Qing Zhang

Ph.D., School of Medicine, UNC-Chapel Hill, Breast Cancer, Cancer Cell Biology

Qing Zhang

Ph.D.
School of Medicine
UNC-Chapel Hill
Breast Cancer
Cancer Cell Biology
450 West Drive
919-843-7887


Area of interest

     The oxygen-sensing pathway contributes largely to the development of tumors. One of the central players in this pathway is prolyl hydroxylase (EglN1, 2 and 3). Our lab currently studies hypoxia signaling, prolyl hydroxylase and cancer, specifically breast and renal cell carcinoma.
     One project focuses on using proteomic and genomic approaches to screen for novel prolyl hydroxylase substrates that play important roles in cancer. We have generated an IVT-compatible breast cancer gene library, which is comprised of 1200-1300 genes that were either reported or predicted to be important for breast tumorigenesis. Then, we developed a 96-well format high-throughput format to screen for whether any of the genes in the library can be hydroxylated in vitro by recombinant EglN2. Preliminary data from this screen identifies FOXO3a as one of potential EglN2 substrate. We are currently investigating the role of EglN2 target FOXO3a in breast cancer. In addition, we also developed an EglN2-substrate trapping strategy followed by TAP-TAG purification and mass spectrometry. Several potential EglN2 substrates have been identified from mass spectrometry and we are investigating their role in breast cancer.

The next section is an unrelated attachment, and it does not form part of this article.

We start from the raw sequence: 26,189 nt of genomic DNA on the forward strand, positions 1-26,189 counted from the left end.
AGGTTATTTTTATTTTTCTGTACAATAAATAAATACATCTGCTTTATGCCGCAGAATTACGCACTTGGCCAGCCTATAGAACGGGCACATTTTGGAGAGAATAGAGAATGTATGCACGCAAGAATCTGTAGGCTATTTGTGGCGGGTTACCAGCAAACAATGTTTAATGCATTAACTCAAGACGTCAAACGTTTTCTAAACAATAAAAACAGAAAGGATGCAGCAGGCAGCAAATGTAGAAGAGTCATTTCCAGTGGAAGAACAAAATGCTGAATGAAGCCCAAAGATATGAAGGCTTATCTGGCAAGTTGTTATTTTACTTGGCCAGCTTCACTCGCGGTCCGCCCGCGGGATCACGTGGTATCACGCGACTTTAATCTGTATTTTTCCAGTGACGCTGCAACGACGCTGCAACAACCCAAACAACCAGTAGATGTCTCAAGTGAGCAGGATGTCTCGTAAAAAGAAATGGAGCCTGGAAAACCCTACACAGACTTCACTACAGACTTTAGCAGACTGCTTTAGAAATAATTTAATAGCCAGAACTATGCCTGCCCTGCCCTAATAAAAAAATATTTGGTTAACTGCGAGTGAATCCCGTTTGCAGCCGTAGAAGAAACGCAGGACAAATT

The other project involves integrating CHIP-seq strategy with gene expression profiling in order to identify EglN2 prolyl hydroxylase and hypoxia inducible factor (HIF) targets in the malignant diseases. The ultimate goal is to understand mechanistically how oxygen-sensing pathways contribute to cancer progression, which will facilitate our design of efficient treatment strategies to specifically target cancer.

Awards and Honors

2003   First Prize, Poster Presentations, Annual Retreat, Department of Pharmacology, University of Pittsburgh

2004   The director’s award for research excellence and potential, 16th Annual University of Pittsburgh Cancer Institute Scientific Retreat

2004   First Prize, Poster Presentations, Annual Retreat, Department of Pharmacology, University of Pittsburgh

2005   Travel Award, The Edward A. Smuckler Memorial Workshop: Pathobiology of Cancer, American Association for Cancer Research

2009   Dana Farber Cancer Institute Friends Award, Boston, MA

2009   Terri Brodeur Breast Cancer Foundation Postdoctoral Fellowship 

2010   Ruth L. Kirschstein National Research Service Award (NRSA)

2011   NIH Pathway to Independence (K99/R00) Award

Find publications on Pubmed